IRS ignored biggest groups
WASHINGTON — There's an irony in the Internal Revenue Service's crackdown on conservative groups.
The nation's tax agency has admitted to inappropriately scrutinizing smaller Tea Party organizations that applied for tax-exempt status, and senior Treasury Department officials were notified in the midst of the 2012 presidential election season that an internal investigation was under way. But the IRS largely maintained a hands-off policy with the much larger, big-budget organizations on the left and right that were most influential in the elections and are organized under a section of the tax code that allows them to hide their donors.
“The IRS goes AWOL when wealthy and powerful forces want to break the law in order to hide their wrongful efforts and secret political influence,” said Sen. Sheldon Whitehouse, D-R.I., who is among a small Senate group pushing campaign finance reform measures that would force these big outside groups to disclose their donors. “Picking on the little guy is a pretty lousy thing to do.”
Karl Rove's Crossroads GPS and the Koch brothers' Americans for Prosperity were among those that spent tens of millions of dollars on TV ads and get-out-the-vote efforts to help Republicans. Democrats were aided in similar fashion by Priorities USA, made up of former Obama campaign aides, and American Bridge 21st Century Foundation, an opposition research group led by aformer adviser to Senate Majority Leader Harry Reid, D-Nev.
And yet those groups so far have escaped investigations into whether they have crossed the blurry line under the law between what constitutes a tax-exempt “social welfare” organization that is free from donor- reporting requirements and a political committee subject to taxes and disclosures.
Watchdog groups and lawmakers who have sought more disclosure claim an injustice. They say the IRS saga over the targeting of smaller groups shines a bright light onto the agency's failure to guard against the flood of secret money into the political system through the creation of the deep-pocketed groups.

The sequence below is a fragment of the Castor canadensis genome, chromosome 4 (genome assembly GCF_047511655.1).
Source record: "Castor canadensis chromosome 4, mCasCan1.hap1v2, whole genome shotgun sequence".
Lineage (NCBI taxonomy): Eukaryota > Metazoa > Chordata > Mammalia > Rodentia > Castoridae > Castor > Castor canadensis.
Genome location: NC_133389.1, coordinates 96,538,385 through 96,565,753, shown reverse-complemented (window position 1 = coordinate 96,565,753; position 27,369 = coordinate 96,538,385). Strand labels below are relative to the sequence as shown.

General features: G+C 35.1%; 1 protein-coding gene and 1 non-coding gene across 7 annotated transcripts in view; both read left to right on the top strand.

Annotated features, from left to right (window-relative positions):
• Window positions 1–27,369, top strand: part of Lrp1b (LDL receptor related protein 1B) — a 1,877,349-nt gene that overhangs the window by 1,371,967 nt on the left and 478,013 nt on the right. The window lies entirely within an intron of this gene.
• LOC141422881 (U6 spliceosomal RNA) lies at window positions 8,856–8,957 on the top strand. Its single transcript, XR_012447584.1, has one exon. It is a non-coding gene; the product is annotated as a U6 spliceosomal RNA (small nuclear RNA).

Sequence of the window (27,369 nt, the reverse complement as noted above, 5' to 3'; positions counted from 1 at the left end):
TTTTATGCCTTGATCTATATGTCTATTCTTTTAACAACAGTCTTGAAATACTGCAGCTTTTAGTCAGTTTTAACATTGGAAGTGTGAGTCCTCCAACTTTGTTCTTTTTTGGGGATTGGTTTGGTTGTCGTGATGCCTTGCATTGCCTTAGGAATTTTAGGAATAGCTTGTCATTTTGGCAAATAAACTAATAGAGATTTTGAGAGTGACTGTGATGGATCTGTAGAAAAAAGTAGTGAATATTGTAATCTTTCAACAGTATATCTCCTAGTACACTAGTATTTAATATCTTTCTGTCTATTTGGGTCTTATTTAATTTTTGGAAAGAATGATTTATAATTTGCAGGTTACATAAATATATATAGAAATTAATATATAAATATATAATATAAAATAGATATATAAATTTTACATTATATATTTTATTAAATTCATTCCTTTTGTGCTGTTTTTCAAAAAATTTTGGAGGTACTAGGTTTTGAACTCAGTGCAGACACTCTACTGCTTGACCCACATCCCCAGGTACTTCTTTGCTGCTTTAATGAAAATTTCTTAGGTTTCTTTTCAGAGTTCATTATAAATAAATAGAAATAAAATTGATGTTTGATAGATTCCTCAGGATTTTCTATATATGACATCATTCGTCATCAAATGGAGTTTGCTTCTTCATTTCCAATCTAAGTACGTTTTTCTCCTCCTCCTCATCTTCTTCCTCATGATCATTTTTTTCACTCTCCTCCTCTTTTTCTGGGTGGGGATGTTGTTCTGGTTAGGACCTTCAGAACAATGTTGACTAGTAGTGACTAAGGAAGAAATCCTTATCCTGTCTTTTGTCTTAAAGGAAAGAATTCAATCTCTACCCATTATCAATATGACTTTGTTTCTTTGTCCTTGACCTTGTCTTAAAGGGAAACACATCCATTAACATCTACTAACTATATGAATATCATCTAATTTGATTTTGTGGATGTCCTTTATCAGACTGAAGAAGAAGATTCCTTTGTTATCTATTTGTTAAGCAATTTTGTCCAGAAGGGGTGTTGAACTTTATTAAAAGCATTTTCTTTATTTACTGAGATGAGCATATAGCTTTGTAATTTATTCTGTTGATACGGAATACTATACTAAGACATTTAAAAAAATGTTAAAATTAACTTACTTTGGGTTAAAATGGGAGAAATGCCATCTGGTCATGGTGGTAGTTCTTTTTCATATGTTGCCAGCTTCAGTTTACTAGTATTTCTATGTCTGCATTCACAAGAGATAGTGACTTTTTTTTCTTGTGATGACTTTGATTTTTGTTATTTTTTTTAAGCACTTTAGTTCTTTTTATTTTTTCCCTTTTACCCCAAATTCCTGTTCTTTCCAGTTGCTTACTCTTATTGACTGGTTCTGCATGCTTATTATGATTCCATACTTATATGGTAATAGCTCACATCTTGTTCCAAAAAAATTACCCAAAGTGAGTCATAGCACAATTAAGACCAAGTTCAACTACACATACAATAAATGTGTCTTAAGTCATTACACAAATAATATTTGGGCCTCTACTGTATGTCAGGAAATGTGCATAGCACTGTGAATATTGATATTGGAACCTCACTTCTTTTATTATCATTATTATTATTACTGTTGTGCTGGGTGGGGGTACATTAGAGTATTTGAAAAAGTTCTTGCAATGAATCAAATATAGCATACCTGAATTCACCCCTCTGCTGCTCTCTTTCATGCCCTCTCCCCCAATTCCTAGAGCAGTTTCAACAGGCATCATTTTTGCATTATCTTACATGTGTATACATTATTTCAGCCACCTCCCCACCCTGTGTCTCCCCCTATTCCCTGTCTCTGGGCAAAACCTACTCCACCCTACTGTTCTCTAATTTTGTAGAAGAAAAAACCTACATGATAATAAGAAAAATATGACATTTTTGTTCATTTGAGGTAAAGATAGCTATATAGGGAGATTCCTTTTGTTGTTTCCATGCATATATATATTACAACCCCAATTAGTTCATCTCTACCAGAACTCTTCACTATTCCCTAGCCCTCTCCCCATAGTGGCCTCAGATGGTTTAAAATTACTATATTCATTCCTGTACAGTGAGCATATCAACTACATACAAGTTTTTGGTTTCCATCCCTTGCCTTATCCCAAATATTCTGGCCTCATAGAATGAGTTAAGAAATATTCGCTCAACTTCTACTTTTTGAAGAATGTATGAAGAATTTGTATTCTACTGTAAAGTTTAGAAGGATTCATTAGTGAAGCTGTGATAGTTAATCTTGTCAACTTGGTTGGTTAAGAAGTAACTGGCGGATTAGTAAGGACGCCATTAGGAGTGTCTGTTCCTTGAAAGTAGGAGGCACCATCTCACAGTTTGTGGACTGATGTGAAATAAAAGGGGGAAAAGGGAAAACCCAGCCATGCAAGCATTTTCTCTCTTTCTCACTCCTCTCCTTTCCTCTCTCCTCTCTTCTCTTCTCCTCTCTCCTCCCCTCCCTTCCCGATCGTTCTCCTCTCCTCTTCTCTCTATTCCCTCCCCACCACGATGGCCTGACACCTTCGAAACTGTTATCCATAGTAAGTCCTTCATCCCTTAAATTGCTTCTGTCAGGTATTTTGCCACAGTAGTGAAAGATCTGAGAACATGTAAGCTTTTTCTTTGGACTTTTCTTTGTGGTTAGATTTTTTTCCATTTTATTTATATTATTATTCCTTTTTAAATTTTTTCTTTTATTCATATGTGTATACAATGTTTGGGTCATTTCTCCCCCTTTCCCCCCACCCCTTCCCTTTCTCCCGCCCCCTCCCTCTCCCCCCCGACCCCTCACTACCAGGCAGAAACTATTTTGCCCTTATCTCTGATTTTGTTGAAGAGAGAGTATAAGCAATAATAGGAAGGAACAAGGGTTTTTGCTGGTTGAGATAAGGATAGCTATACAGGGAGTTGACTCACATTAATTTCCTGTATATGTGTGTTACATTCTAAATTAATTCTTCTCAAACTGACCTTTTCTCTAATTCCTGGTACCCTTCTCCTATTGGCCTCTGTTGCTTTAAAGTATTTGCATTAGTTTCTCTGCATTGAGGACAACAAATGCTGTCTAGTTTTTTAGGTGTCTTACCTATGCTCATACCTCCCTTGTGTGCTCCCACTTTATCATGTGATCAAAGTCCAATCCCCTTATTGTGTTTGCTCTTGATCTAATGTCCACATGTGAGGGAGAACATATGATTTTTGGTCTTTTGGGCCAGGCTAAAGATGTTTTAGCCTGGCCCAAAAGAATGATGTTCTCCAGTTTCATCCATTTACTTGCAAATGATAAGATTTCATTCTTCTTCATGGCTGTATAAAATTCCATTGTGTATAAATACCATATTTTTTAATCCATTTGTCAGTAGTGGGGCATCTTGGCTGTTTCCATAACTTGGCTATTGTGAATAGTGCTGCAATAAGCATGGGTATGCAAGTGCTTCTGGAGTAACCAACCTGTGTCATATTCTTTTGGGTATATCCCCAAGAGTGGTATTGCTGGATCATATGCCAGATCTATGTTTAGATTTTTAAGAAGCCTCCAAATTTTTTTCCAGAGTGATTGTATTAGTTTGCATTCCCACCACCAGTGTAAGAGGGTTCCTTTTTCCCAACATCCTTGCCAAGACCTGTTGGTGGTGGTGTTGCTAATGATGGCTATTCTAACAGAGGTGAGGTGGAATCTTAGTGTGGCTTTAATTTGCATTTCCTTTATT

Yet other advocates of reform worry that government regulators will be less likely to scrutinize the tax-exempt status of the bigger, more powerful groups out of fear that they will appear to be targeting groups for political reasons.
“We expect that opponents of disclosure will try to use the recent developments to allow the groups that are misusing the tax laws to hide donors to continue misusing them. But that's a battle that we will engage in,” said Fred Wertheimer, president of watchdog group Democracy 21.
Since a series of court decisions including the Supreme Court's ruling in the 2010 Citizens United case, the IRS has had an influx of applications — from 1,735 in 2010 to 3,357 in 2012 — by social welfare groups wanting to form under Section 501(c)(4) of the federal tax code.
That section grants tax-exempt status as long as the primary mission of these organizations is not politics and influencing elections. The IRS makes that determination. Such nonprofits can keep secret the names of their donors, which are not subject to traditional campaign finance limits.
The rules are fuzzy. The law says that these groups can be involved only in social welfare activity and not politics. But IRS regulations give the groups leeway to conduct political activities — as long as that is not the “primary activity.”
An IRS inspector general's report released last week recommended developing for the first time specific guidelines to measure the primary activity of social welfare organizations, and some in Congress have shown a willingness to review big groups such as the nonprofit Crossroads GPS and its sister super PAC, American Crossroads. They spent a combined $176 million in the last election cycle, much of it on television advertisements to benefit Republican candidates.
A Senate investigative panel led by Carl Levin, D-Mich., and John McCain, R-Ariz., has been reviewing the use of social welfare groups for political causes for the past year and now is examining the agency's handling of the tax-exempt reviews.
Despite the bipartisan outcry over the IRS scandal, there's little incentive for lawmakers on either side of the aisle to push for reforms because Republicans and Democrats alike benefit from these big outside groups.
In fact, just the opposite may be happening.
Some congressional Democrats, fearful of being tied to the scandal, are backing the push for more aggressive enforcement. And some conservative leaders and Republican donors are using the IRS scandal to help protect the status quo while preparing to pump hundreds of millions of dollars — raised anonymously in many cases with no contribution limits — into the next election cycle.
At least some Tea Party groups are unwilling to trust the agency with more enforcement power in the wake of such damaging revelations.
“The IRS' integrity is shattered,” said Jenny Beth Martin, chairman of the Tea Party Patriots, which was among the largest nonprofit conservative groups the IRS targeted. She said that now, more than ever, donors need freedom to give money anonymously “without fear of retribution” from a politicized IRS.
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